At some point it would be interesting to do a detailed analysis of the whole system with multiple hits but it becomes complicated quickly because the forces we’re applying are discrete shots rather than a continuous force. Although, if you assume no friction then angular momentum is conserved, so the problem starts to get a little easier... I might revisit this later if I get bored and have time. 

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Posted (edited)

Unless it is not allowed, for shotgun, #6 Turkey Loads, can spin in 1 or 2 shots.

 

But assuming 7.5 or smaller, same for PCC or pistol, for me it depends on the angle that the top plate is at and distance. I once watched the spinner from almost directly from the side. Several of the shooters were having a hard time moving it on the first shots going for the top plate, it leaned quite a ways back and you could actually watch the birdshot angle/bounce off above it. Once they hit the bottom it moved. 

 

So I look at the angle first, if it is fairly vertical I will shoot the top/smaller plate. If it leans back I shoot the bottom bigger plate. It doesn't matter what gun, double or triple the first shots/plate to get the momentum going, then don't miss with your follow up shots. Biggest reason to have trouble is missing your follow up shots or running out of ammo when it about to go over.

 

gerritm 

Edited by gerritm

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5 hours ago, gerritm said:

then don't miss with your follow up shots 

yeah, how hard can THAT be...

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Seems like from what I have seen is the shooter (ME) focuses on the position of the spinner instead of keeping sight on the plate. Moving your sight based on the plate & timing the shots is key.

 

Also, Murphy's Law is "You will run out of ammo just as the plate is about to go over and need 1 more shot".

 

gerritm

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I shot Berry's Steel Open last week. There were 4 spinners. I used 3 on top and 3 on the bottom. Then needed a couple more to get it over. That was with a PCC sending 115's at ~1200 FPS. That worked for 3 spinners. The last I tried 4 on top and was a bit late on number 4 and wound up dumping some momentum on that one. Unfortunately, it was a 30 second par time stage and it was horizontal when time expired. So, for now 3 on top and what ever else is necessary. 😉

 

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1 hour ago, ChuckS said:

I shot Berry's Steel Open last week. There were 4 spinners. I used 3 on top and 3 on the bottom. Then needed a couple more to get it over. That was with a PCC sending 115's at ~1200 FPS. That worked for 3 spinners. The last I tried 4 on top and was a bit late on number 4 and wound up dumping some momentum on that one. Unfortunately, it was a 30 second par time stage and it was horizontal when time expired. So, for now 3 on top and what ever else is necessary. 😉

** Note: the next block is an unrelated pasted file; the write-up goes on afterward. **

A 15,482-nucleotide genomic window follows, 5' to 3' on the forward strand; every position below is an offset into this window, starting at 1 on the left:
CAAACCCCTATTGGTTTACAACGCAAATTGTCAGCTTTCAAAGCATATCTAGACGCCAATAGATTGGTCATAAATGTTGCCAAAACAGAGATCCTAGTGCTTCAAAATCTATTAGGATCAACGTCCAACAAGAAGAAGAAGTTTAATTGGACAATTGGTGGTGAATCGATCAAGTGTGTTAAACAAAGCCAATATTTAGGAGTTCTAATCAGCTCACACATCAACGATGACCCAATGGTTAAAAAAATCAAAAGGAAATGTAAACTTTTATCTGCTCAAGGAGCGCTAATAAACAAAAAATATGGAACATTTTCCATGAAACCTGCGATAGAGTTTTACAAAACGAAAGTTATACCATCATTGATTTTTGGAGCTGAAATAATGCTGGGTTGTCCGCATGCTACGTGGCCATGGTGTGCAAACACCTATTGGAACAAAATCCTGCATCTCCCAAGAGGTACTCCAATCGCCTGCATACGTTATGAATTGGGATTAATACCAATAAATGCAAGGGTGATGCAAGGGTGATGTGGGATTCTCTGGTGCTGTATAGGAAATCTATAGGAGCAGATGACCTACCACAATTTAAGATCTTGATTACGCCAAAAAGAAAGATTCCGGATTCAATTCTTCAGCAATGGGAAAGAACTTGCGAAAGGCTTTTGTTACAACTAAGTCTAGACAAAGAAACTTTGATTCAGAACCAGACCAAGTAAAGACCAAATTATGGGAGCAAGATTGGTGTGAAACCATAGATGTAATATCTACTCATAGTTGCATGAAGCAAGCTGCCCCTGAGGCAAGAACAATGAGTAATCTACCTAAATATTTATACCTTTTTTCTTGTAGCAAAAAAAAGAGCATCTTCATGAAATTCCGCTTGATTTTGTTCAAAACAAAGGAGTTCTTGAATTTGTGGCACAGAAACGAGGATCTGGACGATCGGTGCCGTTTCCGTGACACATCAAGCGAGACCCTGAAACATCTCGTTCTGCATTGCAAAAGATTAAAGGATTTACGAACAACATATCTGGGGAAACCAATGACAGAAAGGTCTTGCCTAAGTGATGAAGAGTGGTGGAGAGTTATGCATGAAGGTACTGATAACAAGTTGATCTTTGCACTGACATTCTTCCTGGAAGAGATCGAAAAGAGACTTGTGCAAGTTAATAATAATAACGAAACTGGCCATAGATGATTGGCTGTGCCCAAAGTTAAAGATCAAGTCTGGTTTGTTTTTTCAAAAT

Last couple we have shot with PCC or pistol I bring some hotter 147 or 124gr factory rounds. Seems to work pretty good.

 

gerritm

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28 minutes ago, gerritm said:

Last couple we have shot with PCC or pistol I bring some hotter 147 or 124gr factory rounds. Seems to work pretty good.

 

gerritm

This was the first match where I successfully dealt with spinners with PCC. 3/4 gave me some confidence. My loads are near 140 PF and I really don't want to mess with the timing of the gun. If I just get a bit more coordinated with my transition to the bottom plate I should be able to do a good 3-4-2 and spin it. I wish I had one to practice with but that ain't happening. I did learn a lot this time. If they would let me, I would bring a shotgun for those stages 😉 Or perhaps shoot my unpleasant open ammo... :roflol:

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11 hours ago, ChuckS said:

This was the first match where I successfully dealt with spinners with PCC. 3/4 gave me some confidence. My loads are near 140 PF and I really don't want to mess with the timing of the gun. If I just get a bit more coordinated with my transition to the bottom plate I should be able to do a good 3-4-2 and spin it. I wish I had one to practice with but that ain't happening. I did learn a lot this time. If they would let me, I would bring a shotgun for those stages 😉 Or perhaps shoot my unpleasant open ammo... :roflol:

 

That same 140 PF with a 147grn bullet will spin it in 1 or more fewer shots I would bet.